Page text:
A senior Iranian official says his government will be less cooperative on inquiries about its nuclear program, following a tough resolution approved this month by the International Atomic Energy Agency's Board of Governors.
Iran's representative to the International Atomic Energy Agency told Tehran television late Monday the country will no longer allow U.N. inspectors to take environmental samples and visit non-nuclear sites.
The ambassador, Ali Akbar Salehi, said Iran allowed such access in the past in an effort to show its good will and transparency. But he said those inspections were beyond Iran's obligations under current regulations of the nuclear Non-Proliferation Treaty.
The senior Iranian official said, from now on, Iran will only adhere to current regulations.
Iran faces a deadline of October 31 to show proof its nuclear facilities are not involved in the manufacture of nuclear weapons.
The United States has said it believes Iran's push to build nuclear reactors is a cover for a clandestine nuclear weapons program.
Cairo-based Iran expert Mustafa el-Labbad said that is very likely. The editor-in-chief of Sharq Nameh, a magazine that focuses on Turkey and Iran, said he believes Iran is actively seeking to produce nuclear weapons.
"Yes, and it is not a matter of the current Iranian regime. It is a matter of Iran. As you know, the nuclear ambition was raised during the time of the late Shah of Iran. And, Iran is surrounded with countries which have this ambition such like Pakistan and such like India and in the region Israel also have this ambition and have this capability," he said. "So Iran, as the Iranian regime think, should have this capability in order to prove itself in the region. I think Iran will try all the time to have the capability."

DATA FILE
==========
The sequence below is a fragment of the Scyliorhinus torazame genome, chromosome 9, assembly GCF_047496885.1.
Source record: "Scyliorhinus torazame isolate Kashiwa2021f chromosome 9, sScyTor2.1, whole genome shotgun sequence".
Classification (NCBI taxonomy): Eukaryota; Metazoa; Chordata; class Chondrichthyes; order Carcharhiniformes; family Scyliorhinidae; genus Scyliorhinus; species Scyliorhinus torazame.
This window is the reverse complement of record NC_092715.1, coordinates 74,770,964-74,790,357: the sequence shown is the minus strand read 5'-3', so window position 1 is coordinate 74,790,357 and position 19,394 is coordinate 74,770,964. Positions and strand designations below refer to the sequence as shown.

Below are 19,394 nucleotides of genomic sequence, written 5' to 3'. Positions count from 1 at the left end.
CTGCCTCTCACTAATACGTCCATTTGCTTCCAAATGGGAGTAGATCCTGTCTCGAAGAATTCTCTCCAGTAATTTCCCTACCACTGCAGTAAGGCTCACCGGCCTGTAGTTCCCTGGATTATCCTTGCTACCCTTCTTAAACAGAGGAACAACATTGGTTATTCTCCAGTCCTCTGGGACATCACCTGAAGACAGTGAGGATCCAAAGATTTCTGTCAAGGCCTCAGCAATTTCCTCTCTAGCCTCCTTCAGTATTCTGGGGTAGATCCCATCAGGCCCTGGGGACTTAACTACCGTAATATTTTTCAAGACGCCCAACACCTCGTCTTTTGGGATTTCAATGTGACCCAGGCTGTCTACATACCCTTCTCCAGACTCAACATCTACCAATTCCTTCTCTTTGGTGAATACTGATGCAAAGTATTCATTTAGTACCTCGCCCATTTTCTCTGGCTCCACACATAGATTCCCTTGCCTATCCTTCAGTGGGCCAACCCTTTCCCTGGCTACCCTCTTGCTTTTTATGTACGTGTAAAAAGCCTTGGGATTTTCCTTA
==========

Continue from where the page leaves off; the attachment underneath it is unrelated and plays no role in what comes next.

Iran has vehemently denied any involvement in nuclear weapons, saying its program is solely for the safe and reliable generation of electricity.
A legal team of experts from the International Atomic Energy Agency is scheduled to arrive in Tehran soon for a second round of talks. The visit is aimed at getting Iran to agree to the non-proliferation treaty's additional protocol, which would allow for unannounced inspections of Iran's nuclear facilities.
Some hardliners in Tehran say signing the additional protocol would allow foreigners to spy on Iran. But the Iranian government has said it is considering allowing for the tougher inspections, as the U.N. Agency's board has demanded.